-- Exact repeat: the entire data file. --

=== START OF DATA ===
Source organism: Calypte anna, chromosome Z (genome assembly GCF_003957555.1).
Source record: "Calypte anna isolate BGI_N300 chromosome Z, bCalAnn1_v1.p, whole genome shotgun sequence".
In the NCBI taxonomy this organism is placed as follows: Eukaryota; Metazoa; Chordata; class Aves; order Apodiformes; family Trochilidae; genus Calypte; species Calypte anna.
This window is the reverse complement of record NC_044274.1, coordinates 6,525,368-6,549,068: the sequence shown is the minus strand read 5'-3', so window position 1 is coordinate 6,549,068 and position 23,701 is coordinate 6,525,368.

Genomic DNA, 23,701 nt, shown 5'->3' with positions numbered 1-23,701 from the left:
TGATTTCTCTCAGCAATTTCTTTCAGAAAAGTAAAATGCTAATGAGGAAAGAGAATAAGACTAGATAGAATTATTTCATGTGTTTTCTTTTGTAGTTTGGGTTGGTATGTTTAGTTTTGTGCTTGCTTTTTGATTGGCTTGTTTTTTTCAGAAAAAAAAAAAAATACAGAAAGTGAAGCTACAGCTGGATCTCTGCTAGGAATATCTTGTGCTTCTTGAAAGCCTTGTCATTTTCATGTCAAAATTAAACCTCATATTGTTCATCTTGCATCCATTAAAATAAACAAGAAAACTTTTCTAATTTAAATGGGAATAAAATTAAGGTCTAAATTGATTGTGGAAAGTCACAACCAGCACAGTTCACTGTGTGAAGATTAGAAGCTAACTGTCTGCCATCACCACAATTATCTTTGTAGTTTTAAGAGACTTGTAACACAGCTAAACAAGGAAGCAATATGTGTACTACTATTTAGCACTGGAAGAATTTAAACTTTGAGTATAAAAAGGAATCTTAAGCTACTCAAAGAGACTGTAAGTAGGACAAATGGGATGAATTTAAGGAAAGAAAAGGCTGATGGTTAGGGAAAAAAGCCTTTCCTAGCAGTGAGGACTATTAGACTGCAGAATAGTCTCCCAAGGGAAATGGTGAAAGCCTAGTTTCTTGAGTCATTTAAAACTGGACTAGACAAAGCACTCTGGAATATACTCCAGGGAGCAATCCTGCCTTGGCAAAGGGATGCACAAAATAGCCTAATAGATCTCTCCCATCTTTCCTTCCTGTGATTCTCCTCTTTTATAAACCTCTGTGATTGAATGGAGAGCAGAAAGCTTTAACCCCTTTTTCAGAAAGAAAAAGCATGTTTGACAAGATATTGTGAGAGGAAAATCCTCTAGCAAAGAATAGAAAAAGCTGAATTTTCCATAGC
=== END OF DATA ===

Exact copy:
Source organism: Calypte anna, chromosome Z (genome assembly GCF_003957555.1).
Source record: "Calypte anna isolate BGI_N300 chromosome Z, bCalAnn1_v1.p, whole genome shotgun sequence".
In the NCBI taxonomy this organism is placed as follows: Eukaryota; Metazoa; Chordata; class Aves; order Apodiformes; family Trochilidae; genus Calypte; species Calypte anna.
This window is the reverse complement of record NC_044274.1, coordinates 6,525,368-6,549,068: the sequence shown is the minus strand read 5'-3', so window position 1 is coordinate 6,549,068 and position 23,701 is coordinate 6,525,368.

Genomic DNA, 23,701 nt, shown 5'->3' with positions numbered 1-23,701 from the left:
TGATTTCTCTCAGCAATTTCTTTCAGAAAAGTAAAATGCTAATGAGGAAAGAGAATAAGACTAGATAGAATTATTTCATGTGTTTTCTTTTGTAGTTTGGGTTGGTATGTTTAGTTTTGTGCTTGCTTTTTGATTGGCTTGTTTTTTTCAGAAAAAAAAAAAAATACAGAAAGTGAAGCTACAGCTGGATCTCTGCTAGGAATATCTTGTGCTTCTTGAAAGCCTTGTCATTTTCATGTCAAAATTAAACCTCATATTGTTCATCTTGCATCCATTAAAATAAACAAGAAAACTTTTCTAATTTAAATGGGAATAAAATTAAGGTCTAAATTGATTGTGGAAAGTCACAACCAGCACAGTTCACTGTGTGAAGATTAGAAGCTAACTGTCTGCCATCACCACAATTATCTTTGTAGTTTTAAGAGACTTGTAACACAGCTAAACAAGGAAGCAATATGTGTACTACTATTTAGCACTGGAAGAATTTAAACTTTGAGTATAAAAAGGAATCTTAAGCTACTCAAAGAGACTGTAAGTAGGACAAATGGGATGAATTTAAGGAAAGAAAAGGCTGATGGTTAGGGAAAAAAGCCTTTCCTAGCAGTGAGGACTATTAGACTGCAGAATAGTCTCCCAAGGGAAATGGTGAAAGCCTAGTTTCTTGAGTCATTTAAAACTGGACTAGACAAAGCACTCTGGAATATACTCCAGGGAGCAATCCTGCCTTGGCAAAGGGATGCACAAAATAGCCTAATAGATCTCTCCCATCTTTCCTTCCTGTGATTCTCCTCTTTTATAAACCTCTGTGATTGAATGGAGAGCAGAAAGCTTTAACCCCTTTTTCAGAAAGAAAAAGCATGTTTGACAAGATATTGTGAGAGGAAAATCCTCTAGCAAAGAATAGAAAAAGCTGAATTTTCCATAGC